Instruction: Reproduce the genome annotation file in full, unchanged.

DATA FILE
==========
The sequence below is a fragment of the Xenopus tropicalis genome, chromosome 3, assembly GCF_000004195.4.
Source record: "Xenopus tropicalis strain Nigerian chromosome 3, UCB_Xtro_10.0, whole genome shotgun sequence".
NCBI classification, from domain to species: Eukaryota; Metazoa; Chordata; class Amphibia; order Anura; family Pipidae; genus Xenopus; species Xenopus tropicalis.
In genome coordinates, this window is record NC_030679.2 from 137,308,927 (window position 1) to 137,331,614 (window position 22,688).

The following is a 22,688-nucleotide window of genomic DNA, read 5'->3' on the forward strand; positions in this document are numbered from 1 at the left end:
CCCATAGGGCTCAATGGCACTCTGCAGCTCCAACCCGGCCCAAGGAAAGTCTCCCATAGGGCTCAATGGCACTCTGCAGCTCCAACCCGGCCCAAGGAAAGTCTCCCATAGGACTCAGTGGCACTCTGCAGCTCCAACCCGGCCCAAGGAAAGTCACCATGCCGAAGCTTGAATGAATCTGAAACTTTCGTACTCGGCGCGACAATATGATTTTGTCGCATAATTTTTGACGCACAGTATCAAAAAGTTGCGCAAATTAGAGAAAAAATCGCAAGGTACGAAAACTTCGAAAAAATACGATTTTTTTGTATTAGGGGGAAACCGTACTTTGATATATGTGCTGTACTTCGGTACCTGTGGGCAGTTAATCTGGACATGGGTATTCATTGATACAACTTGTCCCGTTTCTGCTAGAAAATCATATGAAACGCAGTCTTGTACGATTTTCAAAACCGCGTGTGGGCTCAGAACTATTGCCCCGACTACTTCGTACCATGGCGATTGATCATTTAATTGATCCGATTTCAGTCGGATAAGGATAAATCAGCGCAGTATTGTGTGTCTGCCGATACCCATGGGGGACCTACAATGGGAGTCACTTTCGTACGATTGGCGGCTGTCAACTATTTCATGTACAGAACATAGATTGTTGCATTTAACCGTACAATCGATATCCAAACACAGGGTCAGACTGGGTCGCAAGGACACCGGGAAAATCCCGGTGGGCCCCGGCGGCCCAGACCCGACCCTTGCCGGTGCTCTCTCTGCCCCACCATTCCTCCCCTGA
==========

The sequence below is a fragment of the Xenopus tropicalis genome, chromosome 3, assembly GCF_000004195.4.
Source record: "Xenopus tropicalis strain Nigerian chromosome 3, UCB_Xtro_10.0, whole genome shotgun sequence".
NCBI classification, from domain to species: Eukaryota; Metazoa; Chordata; class Amphibia; order Anura; family Pipidae; genus Xenopus; species Xenopus tropicalis.
In genome coordinates, this window is record NC_030679.2 from 137,308,927 (window position 1) to 137,331,614 (window position 22,688).

The following is a 22,688-nucleotide window of genomic DNA, read 5'->3' on the forward strand; positions in this document are numbered from 1 at the left end:
CCCATAGGGCTCAATGGCACTCTGCAGCTCCAACCCGGCCCAAGGAAAGTCTCCCATAGGGCTCAATGGCACTCTGCAGCTCCAACCCGGCCCAAGGAAAGTCTCCCATAGGACTCAGTGGCACTCTGCAGCTCCAACCCGGCCCAAGGAAAGTCACCATGCCGAAGCTTGAATGAATCTGAAACTTTCGTACTCGGCGCGACAATATGATTTTGTCGCATAATTTTTGACGCACAGTATCAAAAAGTTGCGCAAATTAGAGAAAAAATCGCAAGGTACGAAAACTTCGAAAAAATACGATTTTTTTGTATTAGGGGGAAACCGTACTTTGATATATGTGCTGTACTTCGGTACCTGTGGGCAGTTAATCTGGACATGGGTATTCATTGATACAACTTGTCCCGTTTCTGCTAGAAAATCATATGAAACGCAGTCTTGTACGATTTTCAAAACCGCGTGTGGGCTCAGAACTATTGCCCCGACTACTTCGTACCATGGCGATTGATCATTTAATTGATCCGATTTCAGTCGGATAAGGATAAATCAGCGCAGTATTGTGTGTCTGCCGATACCCATGGGGGACCTACAATGGGAGTCACTTTCGTACGATTGGCGGCTGTCAACTATTTCATGTACAGAACATAGATTGTTGCATTTAACCGTACAATCGATATCCAAACACAGGGTCAGACTGGGTCGCAAGGACACCGGGAAAATCCCGGTGGGCCCCGGCGGCCCAGACCCGACCCTTGCCGGTGCTCTCTCTGCCCCACCATTCCTCCCCTGA